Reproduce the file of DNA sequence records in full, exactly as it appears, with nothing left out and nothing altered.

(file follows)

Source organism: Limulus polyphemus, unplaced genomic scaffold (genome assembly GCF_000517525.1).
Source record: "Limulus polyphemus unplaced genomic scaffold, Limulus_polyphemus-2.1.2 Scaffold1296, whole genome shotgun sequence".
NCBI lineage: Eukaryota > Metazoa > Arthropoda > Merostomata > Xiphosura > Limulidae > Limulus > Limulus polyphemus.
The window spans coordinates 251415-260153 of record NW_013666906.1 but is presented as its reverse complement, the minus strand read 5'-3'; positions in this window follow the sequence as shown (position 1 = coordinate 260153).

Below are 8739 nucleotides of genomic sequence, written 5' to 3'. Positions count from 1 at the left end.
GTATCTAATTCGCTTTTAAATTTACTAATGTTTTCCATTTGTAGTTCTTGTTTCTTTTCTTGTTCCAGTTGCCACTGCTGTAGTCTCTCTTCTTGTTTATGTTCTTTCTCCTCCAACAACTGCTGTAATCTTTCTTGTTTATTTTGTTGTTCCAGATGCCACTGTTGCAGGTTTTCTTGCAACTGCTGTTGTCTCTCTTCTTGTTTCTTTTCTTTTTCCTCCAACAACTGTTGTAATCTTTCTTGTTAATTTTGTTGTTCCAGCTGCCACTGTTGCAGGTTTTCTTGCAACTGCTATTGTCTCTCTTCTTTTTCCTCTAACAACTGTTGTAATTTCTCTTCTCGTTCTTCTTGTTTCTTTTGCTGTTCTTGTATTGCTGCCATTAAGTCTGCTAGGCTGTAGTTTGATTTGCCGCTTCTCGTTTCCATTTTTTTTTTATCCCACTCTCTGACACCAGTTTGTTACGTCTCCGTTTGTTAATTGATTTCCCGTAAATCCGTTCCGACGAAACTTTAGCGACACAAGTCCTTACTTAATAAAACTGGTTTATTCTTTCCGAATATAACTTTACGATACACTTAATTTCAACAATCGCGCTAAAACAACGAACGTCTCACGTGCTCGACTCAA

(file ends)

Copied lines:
Source organism: Limulus polyphemus, unplaced genomic scaffold (genome assembly GCF_000517525.1).
Source record: "Limulus polyphemus unplaced genomic scaffold, Limulus_polyphemus-2.1.2 Scaffold1296, whole genome shotgun sequence".
NCBI lineage: Eukaryota > Metazoa > Arthropoda > Merostomata > Xiphosura > Limulidae > Limulus > Limulus polyphemus.
The window spans coordinates 251415-260153 of record NW_013666906.1 but is presented as its reverse complement, the minus strand read 5'-3'; positions in this window follow the sequence as shown (position 1 = coordinate 260153).

Below are 8739 nucleotides of genomic sequence, written 5' to 3'. Positions count from 1 at the left end.
GTATCTAATTCGCTTTTAAATTTACTAATGTTTTCCATTTGTAGTTCTTGTTTCTTTTCTTGTTCCAGTTGCCACTGCTGTAGTCTCTCTTCTTGTTTATGTTCTTTCTCCTCCAACAACTGCTGTAATCTTTCTTGTTTATTTTGTTGTTCCAGATGCCACTGTTGCAGGTTTTCTTGCAACTGCTGTTGTCTCTCTTCTTGTTTCTTTTCTTTTTCCTCCAACAACTGTTGTAATCTTTCTTGTTAATTTTGTTGTTCCAGCTGCCACTGTTGCAGGTTTTCTTGCAACTGCTATTGTCTCTCTTCTTTTTCCTCTAACAACTGTTGTAATTTCTCTTCTCGTTCTTCTTGTTTCTTTTGCTGTTCTTGTATTGCTGCCATTAAGTCTGCTAGGCTGTAGTTTGATTTGCCGCTTCTCGTTTCCATTTTTTTTTTATCCCACTCTCTGACACCAGTTTGTTACGTCTCCGTTTGTTAATTGATTTCCCGTAAATCCGTTCCGACGAAACTTTAGCGACACAAGTCCTTACTTAATAAAACTGGTTTATTCTTTCCGAATATAACTTTACGATACACTTAATTTCAACAATCGCGCTAAAACAACGAACGTCTCACGTGCTCGACTCAA